Key Post Bitcoin is a clearly identifiable economic bubble

tecate

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The statement was that money has NO fraud protection, which is different from what you're saying.
There were a couple of sentences on the subject ->
"What fraud protection does cash have? zero. I could simply take it off you. I could pass you fake cash. My point is that we've been using money that has no fraud protection for an age already."

Leave the two sentences together within the context that they were intended - and I'm saying that cash has no fraud protection. I'm not sure how there's any confusion as I then went on to talk about a specific form of money that does have fraud protection. But no matter - I'm happy to clear that up for you.
 
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time to plan

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There were a couple of sentences on the subject ->
"What fraud protection does cash have? zero. I could simply take it off you. I could pass you fake cash. My point is that we've been using money that has no fraud protection for an age already."

Leave the two sentences together within the context that they were intended - and I'm saying that cash has no fraud protection. I'm not sure how there's any
 

tecate

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@time to plan : Three quarters of an hour ago, you responded to @DazedInPontoon that his example of a 50 euro note not having any fraud protection was a completely different point. I came back and clarified that it was precisely the point I was making. Have you changed your mind?

I believe that there's a difference between 'security features' and 'fraud protection' such that there is a system in place to make the user whole again where fraud has occurred. I'm confident that the critique that @argolis referenced was referring to the latter (as I've listened to the chatter on that subject from the group that voiced that criticism in the past).

If you'd like to make a comparison between cash and bitcoin on the basis of counterfeiting, then bitcoin wins hands down in that it's virtually impossible to be counterfeited.
 
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time to plan

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@time to plan : Three quarters of an hour ago, you responded to @DazedInPontoon that his example of a 50 euro note not having any fraud protection was a completely different point. I came back and clarified that it was precisely the point I was making. Have you changed your mind?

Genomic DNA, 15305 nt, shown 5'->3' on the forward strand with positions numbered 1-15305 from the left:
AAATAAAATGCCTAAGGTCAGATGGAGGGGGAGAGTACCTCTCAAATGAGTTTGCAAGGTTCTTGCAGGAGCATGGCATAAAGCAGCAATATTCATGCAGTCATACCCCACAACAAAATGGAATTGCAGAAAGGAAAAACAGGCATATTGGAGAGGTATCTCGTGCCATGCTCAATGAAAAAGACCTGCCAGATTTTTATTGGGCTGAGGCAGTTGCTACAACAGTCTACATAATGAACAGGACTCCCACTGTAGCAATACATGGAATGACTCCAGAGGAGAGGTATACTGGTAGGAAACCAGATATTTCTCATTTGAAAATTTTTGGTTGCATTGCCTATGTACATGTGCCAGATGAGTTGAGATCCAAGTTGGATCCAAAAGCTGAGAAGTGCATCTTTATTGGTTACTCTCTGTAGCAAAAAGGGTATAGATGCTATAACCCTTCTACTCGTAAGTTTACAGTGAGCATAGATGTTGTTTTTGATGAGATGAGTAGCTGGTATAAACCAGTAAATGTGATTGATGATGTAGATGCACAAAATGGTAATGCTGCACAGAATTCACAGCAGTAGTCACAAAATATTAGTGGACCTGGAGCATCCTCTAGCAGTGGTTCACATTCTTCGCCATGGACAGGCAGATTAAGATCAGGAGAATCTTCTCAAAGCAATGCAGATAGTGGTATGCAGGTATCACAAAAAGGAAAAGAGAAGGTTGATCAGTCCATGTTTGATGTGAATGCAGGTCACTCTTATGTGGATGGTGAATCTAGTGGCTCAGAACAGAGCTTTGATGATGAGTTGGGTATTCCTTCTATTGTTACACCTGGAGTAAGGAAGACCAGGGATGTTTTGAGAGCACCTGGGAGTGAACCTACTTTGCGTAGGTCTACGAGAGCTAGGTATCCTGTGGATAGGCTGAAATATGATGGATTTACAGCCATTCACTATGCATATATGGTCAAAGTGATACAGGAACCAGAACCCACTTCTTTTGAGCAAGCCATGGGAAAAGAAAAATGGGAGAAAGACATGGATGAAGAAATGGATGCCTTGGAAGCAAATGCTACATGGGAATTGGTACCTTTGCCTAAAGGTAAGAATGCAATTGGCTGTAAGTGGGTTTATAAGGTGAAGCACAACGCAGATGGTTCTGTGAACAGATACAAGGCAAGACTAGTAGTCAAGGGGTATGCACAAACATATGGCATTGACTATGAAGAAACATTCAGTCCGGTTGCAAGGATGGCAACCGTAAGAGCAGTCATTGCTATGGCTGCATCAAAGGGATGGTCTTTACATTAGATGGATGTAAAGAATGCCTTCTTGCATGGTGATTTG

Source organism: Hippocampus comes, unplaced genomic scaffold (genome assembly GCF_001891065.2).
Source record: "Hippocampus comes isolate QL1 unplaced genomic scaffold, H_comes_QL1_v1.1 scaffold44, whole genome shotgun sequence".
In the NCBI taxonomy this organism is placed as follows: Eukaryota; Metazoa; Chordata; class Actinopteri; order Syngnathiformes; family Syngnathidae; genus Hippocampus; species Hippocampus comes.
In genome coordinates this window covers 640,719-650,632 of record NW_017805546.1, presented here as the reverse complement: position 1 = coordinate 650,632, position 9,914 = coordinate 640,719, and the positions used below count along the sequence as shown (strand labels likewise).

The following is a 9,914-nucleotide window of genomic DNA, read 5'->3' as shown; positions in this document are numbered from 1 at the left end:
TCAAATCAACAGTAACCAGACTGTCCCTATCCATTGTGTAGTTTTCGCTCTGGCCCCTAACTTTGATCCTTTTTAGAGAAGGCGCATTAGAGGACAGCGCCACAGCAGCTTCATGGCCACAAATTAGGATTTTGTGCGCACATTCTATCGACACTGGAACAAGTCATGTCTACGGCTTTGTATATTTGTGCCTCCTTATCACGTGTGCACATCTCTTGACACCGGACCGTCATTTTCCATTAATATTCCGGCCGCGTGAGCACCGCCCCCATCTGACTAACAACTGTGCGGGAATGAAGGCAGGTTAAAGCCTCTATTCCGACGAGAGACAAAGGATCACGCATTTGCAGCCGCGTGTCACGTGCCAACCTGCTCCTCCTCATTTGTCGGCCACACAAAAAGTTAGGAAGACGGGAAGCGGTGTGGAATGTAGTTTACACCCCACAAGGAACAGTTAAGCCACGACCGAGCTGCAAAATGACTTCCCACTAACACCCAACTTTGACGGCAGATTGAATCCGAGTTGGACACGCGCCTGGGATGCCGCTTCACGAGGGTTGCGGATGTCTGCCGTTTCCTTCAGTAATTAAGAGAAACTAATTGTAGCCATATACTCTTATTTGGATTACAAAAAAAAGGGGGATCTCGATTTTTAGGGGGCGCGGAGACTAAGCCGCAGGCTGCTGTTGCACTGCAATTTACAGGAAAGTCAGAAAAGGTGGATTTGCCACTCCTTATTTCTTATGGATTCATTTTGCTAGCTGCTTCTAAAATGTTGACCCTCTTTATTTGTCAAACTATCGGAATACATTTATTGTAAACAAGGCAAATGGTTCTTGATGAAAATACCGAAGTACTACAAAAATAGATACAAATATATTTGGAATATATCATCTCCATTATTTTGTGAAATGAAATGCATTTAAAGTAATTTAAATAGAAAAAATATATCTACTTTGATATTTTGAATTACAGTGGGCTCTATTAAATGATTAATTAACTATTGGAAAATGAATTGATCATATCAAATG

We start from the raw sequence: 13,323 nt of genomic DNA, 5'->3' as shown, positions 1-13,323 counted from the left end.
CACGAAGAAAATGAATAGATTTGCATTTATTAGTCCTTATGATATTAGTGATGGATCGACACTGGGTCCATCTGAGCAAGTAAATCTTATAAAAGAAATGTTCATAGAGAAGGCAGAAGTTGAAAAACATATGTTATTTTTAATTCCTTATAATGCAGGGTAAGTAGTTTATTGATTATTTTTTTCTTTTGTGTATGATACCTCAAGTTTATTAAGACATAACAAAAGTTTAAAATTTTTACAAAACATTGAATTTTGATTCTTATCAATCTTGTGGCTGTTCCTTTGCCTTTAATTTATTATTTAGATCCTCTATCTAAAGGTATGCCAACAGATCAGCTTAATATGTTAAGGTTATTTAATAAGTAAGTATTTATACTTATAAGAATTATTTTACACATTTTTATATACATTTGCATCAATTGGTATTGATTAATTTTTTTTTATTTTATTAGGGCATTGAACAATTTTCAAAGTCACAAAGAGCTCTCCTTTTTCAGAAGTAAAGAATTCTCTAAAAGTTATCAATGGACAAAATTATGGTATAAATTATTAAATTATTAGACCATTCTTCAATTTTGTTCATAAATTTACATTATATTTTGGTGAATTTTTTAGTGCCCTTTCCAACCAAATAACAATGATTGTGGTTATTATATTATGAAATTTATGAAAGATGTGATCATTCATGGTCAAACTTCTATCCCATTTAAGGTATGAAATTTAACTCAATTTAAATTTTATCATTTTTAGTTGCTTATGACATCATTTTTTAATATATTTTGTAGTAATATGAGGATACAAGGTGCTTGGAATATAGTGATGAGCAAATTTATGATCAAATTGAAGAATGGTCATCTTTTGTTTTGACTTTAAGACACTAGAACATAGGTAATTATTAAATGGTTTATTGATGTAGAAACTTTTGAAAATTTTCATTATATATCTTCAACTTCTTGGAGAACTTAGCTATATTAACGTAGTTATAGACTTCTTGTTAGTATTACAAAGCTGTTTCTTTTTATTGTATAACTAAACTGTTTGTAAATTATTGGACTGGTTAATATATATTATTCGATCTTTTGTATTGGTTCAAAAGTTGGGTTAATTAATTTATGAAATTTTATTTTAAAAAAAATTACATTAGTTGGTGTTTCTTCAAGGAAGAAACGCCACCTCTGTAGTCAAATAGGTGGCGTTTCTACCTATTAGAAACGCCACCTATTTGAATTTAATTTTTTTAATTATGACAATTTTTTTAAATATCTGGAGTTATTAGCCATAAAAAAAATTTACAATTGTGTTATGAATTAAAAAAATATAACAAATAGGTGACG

I believe that there's a difference between 'security features' and 'fraud protection' such that there is a system in place to make the user whole again where fraud has occurred. I'm confident that the critique that @argolis referenced was referring to the latter (as I've listened to the chatter on that subject from the group in the past).

If you'd like to make a comparison between cash and bitcoin on the basis of counterfeiting, then bitcoin wins hands down.
Goodness you are confused.

You said money has no fraud protection.

DazedinPontoon didn't say a 50 Euro note has no fraud protection. DazedinPontoon said 'I don't believe that any money that you can self-custody has more fraud protection than bitcoin does.'

You were making an absolute statement about money. DazedinPontoon was comparing money to Bitcoin.

Now you are saying that security features are different from fraud protection having previously given the example of 'I could pass you fake cash' as an argument within the context of a discussion about fraud protection. Even so, I expect you would agree that security features are a protection against forgery and that intent to defraud is a component of forgery.

And finally, you are now looking to compare cash with Bitcoin.

I simply asked whether you honestly believe that money has NO fraud protection?

Even by cryptozealot standards, your confusion is remarkable! But most entertaining on a quiet work morning,
 

tecate

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You said money has no fraud protection. . .You were making an absolute statement about money.

Of course that's entirely incorrect. It was incorrect even before I went to the trouble of teasing it out for you in posts #703 & #706.

Now you are saying that security features are different from fraud protection having previously given the example of 'I could pass you fake cash' as an argument within the context of a discussion about fraud protection.
I've clearly stated that the critique that @argolis cited was referring to 'fraud protection' in terms of the protection that something like a credit card provides - in making the user whole in the case of fraud occurring. I know this as I've followed discussion involving that group of people.
I then clarified that Bitcoin is peer to peer money - and in that respect it's far more like cash. When i referred to the possibility of taking cash from a user by force or passing off fake cash, I'm listing those as examples where there is no 'fraud protection' to the extent that someone is going to make that cash user whole again in those circumstances.

And finally, you are now looking to compare cash with Bitcoin.

What's this 'now' business? From the outset, I was pointing at the similarities between bitcoin and cash and how they don't have the same 'fraud protection' that money spent via a credit card does.
 

Duke of Marmalade

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@tecate your post #699 was largely above my pay grade. However the following bit jumped out:
tecate said:
Does a product like this facilitate someone like me - who is paid monthly in BTC to do so feasibly on a day to day basis?
Now I have a couple of very simple clarifications to request and please don't rant down the Unit of Account rabbit hole.
1. Do you agree a month in advance the bitcoin value of your services irrespective of how its dollar exchange rate move?